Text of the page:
Q: How old were you?
A: 20.

Q: Was this a summer job while in college?
A: Yes. Actually I was 19, I think. At the time, I was a public relations major, just like all the football players.

Q: Did you ever play football?
A: No. Actually I played flag football, does that count?

Q: No.
A: So it was a summer job. A good friend of mine said there was this job where you’d make over $100 a day and you’d work like four hours. This raised a few red flags, like for one, why wasn’t he doing it?

He had a job at a gas dock. It wasn’t $100 a day but he sat around all day on a dock. I used to visit him and he’d get treated poorly by guys on boats who wanted to look cool. There was one guy who yelled at him, “Hey gas boy!” That just sticks in my brain. There was another guy who wanted to hold the gas pump but who had a cigarette hanging out of his mouth and wouldn’t put it out.

Q: What was your job like?
A: The job was in South Seattle where the trains come in. In the morning, these freight trains arrived, and there were teams of two at every box car.

Q: Was it all men?
A: Yes, except for me.

Q: Ha ha.
A: The doors would open and the box car was packed tight with these boxes of frozen chicken. They were stacked floor to ceiling. You would unload the boxes onto a palate that got taken by a forklift guy.

You worked at a breakneck pace because as soon as you were done, you were done for the day. The guy you were working with was better, stronger, and more motivated than you.

Q: You thought you’d be capable of hard, physical labor?
A: I thought I’d get yoked. I’d go back to college and get so much pussy.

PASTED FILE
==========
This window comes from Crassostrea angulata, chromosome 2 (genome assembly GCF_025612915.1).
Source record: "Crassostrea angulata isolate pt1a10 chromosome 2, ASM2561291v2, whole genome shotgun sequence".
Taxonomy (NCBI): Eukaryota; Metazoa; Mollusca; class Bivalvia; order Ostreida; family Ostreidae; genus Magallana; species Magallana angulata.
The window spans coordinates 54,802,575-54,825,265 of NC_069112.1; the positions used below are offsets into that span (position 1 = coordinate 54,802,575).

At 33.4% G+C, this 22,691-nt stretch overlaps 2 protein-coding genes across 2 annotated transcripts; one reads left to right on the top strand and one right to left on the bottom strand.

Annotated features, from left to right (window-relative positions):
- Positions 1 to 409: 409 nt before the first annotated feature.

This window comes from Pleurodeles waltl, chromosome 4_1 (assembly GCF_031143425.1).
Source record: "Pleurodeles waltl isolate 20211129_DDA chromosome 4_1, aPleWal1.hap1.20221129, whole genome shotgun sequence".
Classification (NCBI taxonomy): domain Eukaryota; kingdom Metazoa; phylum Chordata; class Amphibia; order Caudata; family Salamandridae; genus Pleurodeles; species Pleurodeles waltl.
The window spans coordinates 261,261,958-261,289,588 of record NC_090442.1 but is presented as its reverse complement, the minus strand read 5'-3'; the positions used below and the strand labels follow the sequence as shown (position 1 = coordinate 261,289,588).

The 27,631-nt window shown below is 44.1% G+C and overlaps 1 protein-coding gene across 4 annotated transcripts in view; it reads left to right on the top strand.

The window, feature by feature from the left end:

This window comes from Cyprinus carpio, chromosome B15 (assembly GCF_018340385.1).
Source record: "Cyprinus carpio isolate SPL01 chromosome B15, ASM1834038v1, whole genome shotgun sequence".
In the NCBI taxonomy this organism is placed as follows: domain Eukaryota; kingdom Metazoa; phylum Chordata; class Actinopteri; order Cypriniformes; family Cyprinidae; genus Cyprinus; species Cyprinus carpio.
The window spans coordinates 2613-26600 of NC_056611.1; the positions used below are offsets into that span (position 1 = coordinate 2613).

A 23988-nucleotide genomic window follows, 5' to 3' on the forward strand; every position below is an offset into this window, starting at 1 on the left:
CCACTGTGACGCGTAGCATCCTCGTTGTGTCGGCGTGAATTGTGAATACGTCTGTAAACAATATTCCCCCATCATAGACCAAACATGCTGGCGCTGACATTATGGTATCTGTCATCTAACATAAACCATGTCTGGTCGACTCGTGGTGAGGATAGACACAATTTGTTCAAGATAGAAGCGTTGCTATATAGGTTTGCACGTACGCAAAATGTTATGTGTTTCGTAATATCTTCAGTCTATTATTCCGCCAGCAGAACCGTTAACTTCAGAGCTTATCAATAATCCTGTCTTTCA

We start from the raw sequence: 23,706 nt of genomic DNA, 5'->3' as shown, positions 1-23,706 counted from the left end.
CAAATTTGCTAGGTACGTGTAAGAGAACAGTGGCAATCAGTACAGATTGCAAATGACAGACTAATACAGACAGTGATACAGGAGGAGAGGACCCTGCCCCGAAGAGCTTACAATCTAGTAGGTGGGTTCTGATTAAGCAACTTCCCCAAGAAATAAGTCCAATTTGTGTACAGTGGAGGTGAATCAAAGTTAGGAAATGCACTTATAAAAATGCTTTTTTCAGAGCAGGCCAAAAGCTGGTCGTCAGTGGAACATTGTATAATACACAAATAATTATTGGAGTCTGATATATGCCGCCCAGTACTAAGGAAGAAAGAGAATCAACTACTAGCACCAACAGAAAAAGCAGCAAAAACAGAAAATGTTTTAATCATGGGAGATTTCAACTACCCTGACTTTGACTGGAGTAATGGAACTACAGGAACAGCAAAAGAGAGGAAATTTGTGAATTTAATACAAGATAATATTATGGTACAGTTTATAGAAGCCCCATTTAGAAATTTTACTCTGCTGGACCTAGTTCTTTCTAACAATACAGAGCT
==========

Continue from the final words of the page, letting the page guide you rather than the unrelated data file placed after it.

Q: What were the hours?
A: You had to be there at 4:30 a.m. but by 9 a.m. you were done.

Q: Was it cold?
A: Yes, the boxcars were refrigerated. But you were on a platform in a warehouse. You wore steel-toed boots. I had these industrial gloves that kept your hands warm and also had grips.

I remember on day two, my last day on the job, the gloves were shredded. It was an EXTREMELY hard job.

Q: Did your partner get pissed that you were so slow?
A: He HATED me. At one point I dropped the boxes and was pinned to the ground and he just stood there and laughed.

I hated him and he hated me. Every minute I screwed up was costing him time and money.

Q: Any opportunities to get free chickens?
A: None.

Q: So it was grueling.
A: Day one I was there at 5 in the morning. They were all smoking cigarettes but I was too shy to ask to have one.

The train was late—it didn’t get there till 8 o’clock. You were not paid hourly, you were paid by boxcar. In my dumb college self-righteous way I was like, “This is bullshit!” But that was how it worked.

The whole thing sucked. It was such a frantic pace and I was a super-duper broken cog in the machine.

Q: So how did it all end?
A: Day one I was done by 9 or 10 a.m. but by 5 o’clock that night I was like, “I am done. I’m going to bed.”

Day two the guy showed up hating me rather than just learning to hate me, like he’d done the first day.

After day two I ate this Thai food and got violent food poisoning. I didn’t eat it for years after that, it was so bad. So it was legit when I called the boss and told him I wasn’t coming in. He was kind of upset. He said, “You know when you do this you leave your partner all by HIMSELF.”

I thought, “When I show up tomorrow the guys are gonna fuckin shank me.”

I remember where I was when I made that call. And on the spot I don’t even know where it came from but I just said, “Yeah, you know what, I don’t think I’m coming in tomorrow either. This isn’t going to work.”

And it was like the more pissed he got, the more confident I was feeling. I was contrite.

The guy who got me the job, I saw him a few times after that and he’d say, “Hey man, can I help get you a job?”

And I remember when I told my mom she was like, “That’s fine honey.”

Q: Would you ever let your kids do this job?
A: Fuck no. No way. I don’t even have a single hint of, “I learned this or that.” It was miserable.